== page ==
So you're interested in socially responsible investing (SRI). Good for you! Once you learn about companies involved in unpleasant activities even to a small degree, it can be hard to stomach investing in them. Of course, people have different thresholds and standards: You might not want to be anywhere near supporting genocide in Darfur, but not be so bothered about investing in Wal-Mart (NYSE:WMT), a company sometimes accused of not being generous enough with its employees.

One way to ease your conscience is to invest in mutual funds that screen out objectionable investments. Here are five major fund companies in the SRI mutual fund arena:

  • Appleseed
  • Calvert
  • Domini Social Investments
  • Pax World
  • Winslow

Stocks that pass the test
To give you an idea of how these kinds of funds choose the stocks they invest in, here's how the Appleseed folks describe their approach in the fund's prospectus:

The adviser believes that socially responsible companies present less business risk for investors and create opportunities to contribute to a more sustainable society. The Fund will not invest in companies that derive substantial revenues from the tobacco, alcohol, pornography, gambling or weapons industries, as determined by the adviser. The Fund will also consider a company's performance with respect to environmental responsibility, labor standards, and human rights.

Domini explains that it holds its investments to high standards and believes that companies will enjoy long-term prosperity if they do the following:

  • Contribute to the communities in which they are located.
  • Produce high-quality, safe, and useful products.
  • Enrich the ecosystems on which they depend.
  • Invest in the health and development of their employees.
  • Treat their investors and lenders openly and transparently.
  • Strengthen the capabilities of their suppliers.

For example
Here are some of the funds from the families above that you might want to look into (I'll include information on Vanguard's S&P 500 index fund (VFINX) for comparison):

Fund

Expense Ratio

Turnover

5-Year Return

10-Year Return

Top Holdings Include

Appleseed (APPLX)

0.90%

128%

Too new

Too new

Pfizer (NYSE:PFE), Coca-Cola (NYSE:KO)

Calvert Social Index A (CSXAX) 

0.75%*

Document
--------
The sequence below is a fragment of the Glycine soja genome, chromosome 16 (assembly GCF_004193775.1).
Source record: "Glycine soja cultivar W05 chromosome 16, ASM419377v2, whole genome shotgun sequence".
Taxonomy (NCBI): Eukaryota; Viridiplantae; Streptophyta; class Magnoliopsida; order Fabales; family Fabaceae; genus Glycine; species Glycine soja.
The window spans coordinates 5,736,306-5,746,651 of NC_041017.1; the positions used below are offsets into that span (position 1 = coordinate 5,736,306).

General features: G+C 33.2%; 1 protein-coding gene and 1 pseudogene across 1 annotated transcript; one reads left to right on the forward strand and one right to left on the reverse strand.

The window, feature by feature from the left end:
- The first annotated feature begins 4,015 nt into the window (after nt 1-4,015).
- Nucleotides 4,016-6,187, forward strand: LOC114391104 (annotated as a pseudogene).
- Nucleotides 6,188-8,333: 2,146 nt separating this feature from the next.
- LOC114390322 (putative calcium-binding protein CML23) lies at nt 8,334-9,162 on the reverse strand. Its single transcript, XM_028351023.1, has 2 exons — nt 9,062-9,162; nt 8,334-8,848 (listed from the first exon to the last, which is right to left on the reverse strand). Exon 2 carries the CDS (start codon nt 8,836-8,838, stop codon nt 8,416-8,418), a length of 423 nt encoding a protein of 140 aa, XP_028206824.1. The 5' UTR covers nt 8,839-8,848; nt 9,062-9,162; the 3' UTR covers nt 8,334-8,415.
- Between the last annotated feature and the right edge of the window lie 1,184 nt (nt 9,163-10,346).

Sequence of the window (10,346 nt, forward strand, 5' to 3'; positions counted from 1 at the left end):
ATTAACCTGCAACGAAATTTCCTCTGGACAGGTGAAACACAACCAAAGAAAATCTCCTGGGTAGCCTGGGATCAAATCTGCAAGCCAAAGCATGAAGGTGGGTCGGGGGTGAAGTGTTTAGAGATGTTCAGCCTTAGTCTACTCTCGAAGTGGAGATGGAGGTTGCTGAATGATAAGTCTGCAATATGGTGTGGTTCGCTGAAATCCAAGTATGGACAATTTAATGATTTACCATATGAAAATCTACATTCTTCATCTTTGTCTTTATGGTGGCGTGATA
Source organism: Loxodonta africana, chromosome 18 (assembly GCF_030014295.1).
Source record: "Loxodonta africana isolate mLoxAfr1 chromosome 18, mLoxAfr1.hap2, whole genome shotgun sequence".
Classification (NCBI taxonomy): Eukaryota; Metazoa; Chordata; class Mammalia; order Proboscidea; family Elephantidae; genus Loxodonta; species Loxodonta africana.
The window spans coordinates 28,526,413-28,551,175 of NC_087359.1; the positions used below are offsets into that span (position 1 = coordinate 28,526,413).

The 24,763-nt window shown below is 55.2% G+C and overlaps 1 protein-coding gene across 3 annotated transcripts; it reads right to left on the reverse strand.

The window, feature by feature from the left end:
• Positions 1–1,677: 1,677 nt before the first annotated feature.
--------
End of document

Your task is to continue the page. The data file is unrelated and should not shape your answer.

14%

(0.3%)

Too new

AT&T (NYSE:T), IBM

Pax World Growth (PXWGX) 

1.46%

51%

1.3%

(1.1%)

Qualcomm (NASDAQ:QCOM), Cisco (NASDAQ:CSCO)

Domini Social Equity (DSEFX)

1.15%

9%

0.3%

(2.0%)

IBM, Amgen

Winslow Green Growth (WGGFX)

1.40%

113%

0.8%

Too new

First Solar (NASDAQ:FSLR), LSB Industries

Vanguard 500 Index Fund

0.16%

6%

1.2%

(0.9%)

 

Data: Morningstar.com. Returns are average annualized over given period.
*Plus load.

Naturally, there's more that you'll likely want to look at before investing in any of these, such as their managers' philosophies and track records, minimum investment amounts, and perhaps the funds' dividend yields.

On the other hand ...
Of course, many SRI funds leave a little to be desired. The ones I listed above, for example, haven't blown away the competition with strong performance. Many are trailing the S&P 500. Like any other managed mutual fund, all charge considerably more per year in fees than an inexpensive index fund. With several of these funds, you're behind by a full percentage point or more just from fees alone.

Moreover, the Calvert Social Index fund charges a hefty sales load of up to 4.75%. Invest $10,000 in the fund and you'll surrender $475 before you get a dollar's worth of performance.

And here's another consideration: Any given SRI fund may not actually be quite as socially responsible as you would want it to be. Coca-Cola, for example, can be found in various SRI funds, but some might object to that, considering that the company makes its money offering many non-nutritious products that can contribute to poor health.

So go ahead and invest in SRI funds, if you're so inclined. They will winnow out many objectionable companies for you, and many of them sport returns at least close to those of the S&P 500. Or invent your own style of social investing, focusing on the issues that matter most to you.

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Longtime Fool contributor Selena Maranjian owns shares of Coca-Cola and Amgen. First Solar is a Motley Fool Rule Breakers pick. Coca-Cola, Nokia, and Pfizer are Motley Fool Inside Value selections. Coca-Cola is a Motley Fool Income Investor recommendation. Try any of our investing newsletters free for 30 days. The Motley Fool is Fools writing for Fools.